Doing ‘time’ for his son

When 2 boys from Blantyre stole coal from the bing at Craighead Colliery, their actions would have far reaching consequences for their families.

There was a scene Hamilton J.P. Court on Saturday 25th June 1931, when those two boys from Blantyre finally admitted the theft of coal from the bing at Craighead Colliery. Being minors, their fathers attended the hearings with them.

George Hulston, a miner living at 79 Craighead (Baird’s) Rows, Blantyre was the father of the older boy, and ended up being questioned alongside his son. George maintained that workman at the pit had volunteered to give his lad a bag of coal. Pressed to disclose the name of the workman, Hulston refused to give further information or inform. Consequently, the Justices imposed a fine of 15 shillings on the boy Hulston or ten days’ imprisonment. The penaty in the other boys case was slightly lesser at 10s or a week’s imprisonment.

However, not wishing his boy to start out in life with a criminal record or prison sentence, George Hulston stunned the court, by handing a Treasury note to his son. Hulston indignantly remarked —“Here, take that home to your mother to explain and I’ll do the time for you. Nobody will be fined here!”

The second boy’s father was given time to pay the fine at his own request and seemed quite stunned that a small coal theft by boys had resulted in the imprisonment of his colleague. Hulston walked off angrily to the cells.

Pictured is a map from the 1930’s showing how close Craighead Row’s were to the colliery on the other side of the railway, opposite the Springwell area of Blantyre.

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On social media:

Alan Baird disgusting somtimes the law gets things really wrong , if the miners were paid fairly there would be no need to steal the coal they were cold for gods sake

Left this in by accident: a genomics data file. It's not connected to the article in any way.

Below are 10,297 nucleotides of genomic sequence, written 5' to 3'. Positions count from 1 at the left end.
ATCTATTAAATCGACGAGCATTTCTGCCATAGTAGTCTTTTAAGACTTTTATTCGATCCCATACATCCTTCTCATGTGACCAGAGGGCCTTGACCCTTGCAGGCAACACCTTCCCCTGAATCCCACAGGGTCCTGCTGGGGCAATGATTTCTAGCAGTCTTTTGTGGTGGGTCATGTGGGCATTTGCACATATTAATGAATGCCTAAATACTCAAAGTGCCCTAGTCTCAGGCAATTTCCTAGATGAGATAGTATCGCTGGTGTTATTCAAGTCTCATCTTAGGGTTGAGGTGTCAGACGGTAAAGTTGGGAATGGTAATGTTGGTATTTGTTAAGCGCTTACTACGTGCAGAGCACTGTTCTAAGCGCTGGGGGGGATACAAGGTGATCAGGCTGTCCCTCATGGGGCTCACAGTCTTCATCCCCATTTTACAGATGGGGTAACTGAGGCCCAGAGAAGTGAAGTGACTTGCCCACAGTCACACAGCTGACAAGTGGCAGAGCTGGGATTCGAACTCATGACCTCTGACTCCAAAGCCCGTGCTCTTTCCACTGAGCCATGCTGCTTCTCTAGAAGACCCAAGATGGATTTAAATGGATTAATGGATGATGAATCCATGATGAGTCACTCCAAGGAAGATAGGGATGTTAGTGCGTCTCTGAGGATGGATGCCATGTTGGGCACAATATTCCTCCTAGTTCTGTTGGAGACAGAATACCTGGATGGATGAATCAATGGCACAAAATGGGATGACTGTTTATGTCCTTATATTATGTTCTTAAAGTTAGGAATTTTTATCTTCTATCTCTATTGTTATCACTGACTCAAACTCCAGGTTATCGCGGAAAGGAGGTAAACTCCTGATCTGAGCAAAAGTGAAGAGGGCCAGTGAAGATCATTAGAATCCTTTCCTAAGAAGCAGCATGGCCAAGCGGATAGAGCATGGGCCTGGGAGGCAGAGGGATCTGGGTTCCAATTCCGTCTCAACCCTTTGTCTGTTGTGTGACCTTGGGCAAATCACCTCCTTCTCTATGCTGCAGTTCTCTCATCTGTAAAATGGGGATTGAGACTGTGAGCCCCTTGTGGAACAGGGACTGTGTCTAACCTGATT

Elaine Hunter ‘The law’ protected the interests of the rich against the poor.

Elaine Hunter Great job Blantyre Project. I really enjoy your posts

Betty McLean My brother was fined 15 shillings in 1952 for walking on the railway line at Auchinraith.

Andy Mclachlan My granda Tony Sankus ,a miner all his working life , lived in the middle row then moved to rosendale before finishing up in Winton Cres

Elaine Hunter My mum lived in Dixon’s Rows as a wee girl then moved to Farm Road in 1950

Wendy Wilson Guilty of being poor!


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  1. A valid point I considered back in 2011. I’m documenting every newsworthy event to archives offline, but being careful online not to document any crimes after 1950 unless i have permission from family first. I think 1931 is sufficiently far back not to upset anybody alive and in the case of this story, is fairly minor at taking some coal.

  2. Interesting site but I don’t think that it’s right mentioning people’s “crimes” from the past. Some of these mentioned have possibly/probably relations that are still living,and might find this upsetting.

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